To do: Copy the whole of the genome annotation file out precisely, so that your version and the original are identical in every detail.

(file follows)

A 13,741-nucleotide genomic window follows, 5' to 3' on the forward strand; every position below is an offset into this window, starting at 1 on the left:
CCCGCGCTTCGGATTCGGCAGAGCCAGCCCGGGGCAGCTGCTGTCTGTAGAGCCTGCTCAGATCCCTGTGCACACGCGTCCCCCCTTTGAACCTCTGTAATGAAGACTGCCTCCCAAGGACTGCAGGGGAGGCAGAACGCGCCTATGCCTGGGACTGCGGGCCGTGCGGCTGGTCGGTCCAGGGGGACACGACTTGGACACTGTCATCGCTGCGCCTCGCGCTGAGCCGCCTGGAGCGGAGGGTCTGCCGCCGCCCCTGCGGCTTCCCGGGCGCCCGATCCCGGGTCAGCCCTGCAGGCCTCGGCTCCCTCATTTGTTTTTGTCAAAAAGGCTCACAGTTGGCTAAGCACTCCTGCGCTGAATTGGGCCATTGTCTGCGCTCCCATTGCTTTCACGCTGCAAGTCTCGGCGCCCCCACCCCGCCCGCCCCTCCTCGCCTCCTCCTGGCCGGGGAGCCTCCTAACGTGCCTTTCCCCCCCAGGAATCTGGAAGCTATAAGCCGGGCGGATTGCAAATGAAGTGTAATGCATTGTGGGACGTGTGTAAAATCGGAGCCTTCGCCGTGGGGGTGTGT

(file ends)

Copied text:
A 13,741-nucleotide genomic window follows, 5' to 3' on the forward strand; every position below is an offset into this window, starting at 1 on the left:
CCCGCGCTTCGGATTCGGCAGAGCCAGCCCGGGGCAGCTGCTGTCTGTAGAGCCTGCTCAGATCCCTGTGCACACGCGTCCCCCCTTTGAACCTCTGTAATGAAGACTGCCTCCCAAGGACTGCAGGGGAGGCAGAACGCGCCTATGCCTGGGACTGCGGGCCGTGCGGCTGGTCGGTCCAGGGGGACACGACTTGGACACTGTCATCGCTGCGCCTCGCGCTGAGCCGCCTGGAGCGGAGGGTCTGCCGCCGCCCCTGCGGCTTCCCGGGCGCCCGATCCCGGGTCAGCCCTGCAGGCCTCGGCTCCCTCATTTGTTTTTGTCAAAAAGGCTCACAGTTGGCTAAGCACTCCTGCGCTGAATTGGGCCATTGTCTGCGCTCCCATTGCTTTCACGCTGCAAGTCTCGGCGCCCCCACCCCGCCCGCCCCTCCTCGCCTCCTCCTGGCCGGGGAGCCTCCTAACGTGCCTTTCCCCCCCAGGAATCTGGAAGCTATAAGCCGGGCGGATTGCAAATGAAGTGTAATGCATTGTGGGACGTGTGTAAAATCGGAGCCTTCGCCGTGGGGGTGTGT